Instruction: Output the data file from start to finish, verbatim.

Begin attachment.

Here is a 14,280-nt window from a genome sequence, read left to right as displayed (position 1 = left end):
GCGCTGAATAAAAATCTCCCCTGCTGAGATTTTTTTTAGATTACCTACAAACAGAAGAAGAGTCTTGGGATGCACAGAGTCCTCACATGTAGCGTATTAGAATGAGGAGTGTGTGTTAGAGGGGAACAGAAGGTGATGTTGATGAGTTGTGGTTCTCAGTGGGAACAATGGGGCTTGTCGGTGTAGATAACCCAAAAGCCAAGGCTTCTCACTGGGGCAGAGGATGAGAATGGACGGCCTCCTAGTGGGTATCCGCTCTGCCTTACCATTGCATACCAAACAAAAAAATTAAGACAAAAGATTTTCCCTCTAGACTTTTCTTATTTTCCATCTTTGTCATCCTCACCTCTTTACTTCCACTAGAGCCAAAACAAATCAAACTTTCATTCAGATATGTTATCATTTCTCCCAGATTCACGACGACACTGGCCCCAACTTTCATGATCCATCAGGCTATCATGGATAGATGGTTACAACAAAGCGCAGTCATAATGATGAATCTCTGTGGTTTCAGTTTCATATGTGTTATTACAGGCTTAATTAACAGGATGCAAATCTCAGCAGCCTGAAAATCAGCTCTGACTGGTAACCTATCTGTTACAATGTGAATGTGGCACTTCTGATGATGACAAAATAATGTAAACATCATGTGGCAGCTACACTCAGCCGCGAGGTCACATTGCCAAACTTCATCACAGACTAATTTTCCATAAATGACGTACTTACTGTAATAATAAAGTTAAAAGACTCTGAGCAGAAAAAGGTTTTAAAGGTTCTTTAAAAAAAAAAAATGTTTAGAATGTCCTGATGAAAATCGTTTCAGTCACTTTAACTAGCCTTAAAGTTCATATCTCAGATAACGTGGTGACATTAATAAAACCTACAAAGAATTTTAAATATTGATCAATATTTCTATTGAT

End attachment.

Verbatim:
Here is a 14,280-nt window from a genome sequence, read left to right as displayed (position 1 = left end):
GCGCTGAATAAAAATCTCCCCTGCTGAGATTTTTTTTAGATTACCTACAAACAGAAGAAGAGTCTTGGGATGCACAGAGTCCTCACATGTAGCGTATTAGAATGAGGAGTGTGTGTTAGAGGGGAACAGAAGGTGATGTTGATGAGTTGTGGTTCTCAGTGGGAACAATGGGGCTTGTCGGTGTAGATAACCCAAAAGCCAAGGCTTCTCACTGGGGCAGAGGATGAGAATGGACGGCCTCCTAGTGGGTATCCGCTCTGCCTTACCATTGCATACCAAACAAAAAAATTAAGACAAAAGATTTTCCCTCTAGACTTTTCTTATTTTCCATCTTTGTCATCCTCACCTCTTTACTTCCACTAGAGCCAAAACAAATCAAACTTTCATTCAGATATGTTATCATTTCTCCCAGATTCACGACGACACTGGCCCCAACTTTCATGATCCATCAGGCTATCATGGATAGATGGTTACAACAAAGCGCAGTCATAATGATGAATCTCTGTGGTTTCAGTTTCATATGTGTTATTACAGGCTTAATTAACAGGATGCAAATCTCAGCAGCCTGAAAATCAGCTCTGACTGGTAACCTATCTGTTACAATGTGAATGTGGCACTTCTGATGATGACAAAATAATGTAAACATCATGTGGCAGCTACACTCAGCCGCGAGGTCACATTGCCAAACTTCATCACAGACTAATTTTCCATAAATGACGTACTTACTGTAATAATAAAGTTAAAAGACTCTGAGCAGAAAAAGGTTTTAAAGGTTCTTTAAAAAAAAAAAATGTTTAGAATGTCCTGATGAAAATCGTTTCAGTCACTTTAACTAGCCTTAAAGTTCATATCTCAGATAACGTGGTGACATTAATAAAACCTACAAAGAATTTTAAATATTGATCAATATTTCTATTGAT